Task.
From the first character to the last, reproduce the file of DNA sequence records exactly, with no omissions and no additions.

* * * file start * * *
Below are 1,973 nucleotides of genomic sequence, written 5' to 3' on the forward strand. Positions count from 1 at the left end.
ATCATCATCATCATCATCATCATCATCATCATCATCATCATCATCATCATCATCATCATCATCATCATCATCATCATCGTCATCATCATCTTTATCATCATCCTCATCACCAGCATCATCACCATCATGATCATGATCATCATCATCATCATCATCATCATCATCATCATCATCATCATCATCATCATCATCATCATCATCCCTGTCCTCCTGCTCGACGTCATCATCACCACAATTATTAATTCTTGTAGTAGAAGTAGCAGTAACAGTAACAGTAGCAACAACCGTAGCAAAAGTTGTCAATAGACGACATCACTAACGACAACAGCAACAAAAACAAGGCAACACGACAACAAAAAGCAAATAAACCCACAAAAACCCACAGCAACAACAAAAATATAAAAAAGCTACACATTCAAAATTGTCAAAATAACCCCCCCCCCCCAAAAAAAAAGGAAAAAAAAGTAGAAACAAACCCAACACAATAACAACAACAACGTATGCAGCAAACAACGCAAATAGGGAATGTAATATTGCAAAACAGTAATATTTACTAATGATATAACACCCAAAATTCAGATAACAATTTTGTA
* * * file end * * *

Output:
Below are 1,973 nucleotides of genomic sequence, written 5' to 3' on the forward strand. Positions count from 1 at the left end.
ATCATCATCATCATCATCATCATCATCATCATCATCATCATCATCATCATCATCATCATCATCATCATCATCATCATCGTCATCATCATCTTTATCATCATCCTCATCACCAGCATCATCACCATCATGATCATGATCATCATCATCATCATCATCATCATCATCATCATCATCATCATCATCATCATCATCATCATCATCCCTGTCCTCCTGCTCGACGTCATCATCACCACAATTATTAATTCTTGTAGTAGAAGTAGCAGTAACAGTAACAGTAGCAACAACCGTAGCAAAAGTTGTCAATAGACGACATCACTAACGACAACAGCAACAAAAACAAGGCAACACGACAACAAAAAGCAAATAAACCCACAAAAACCCACAGCAACAACAAAAATATAAAAAAGCTACACATTCAAAATTGTCAAAATAACCCCCCCCCCCCAAAAAAAAAGGAAAAAAAAGTAGAAACAAACCCAACACAATAACAACAACAACGTATGCAGCAAACAACGCAAATAGGGAATGTAATATTGCAAAACAGTAATATTTACTAATGATATAACACCCAAAATTCAGATAACAATTTTGTA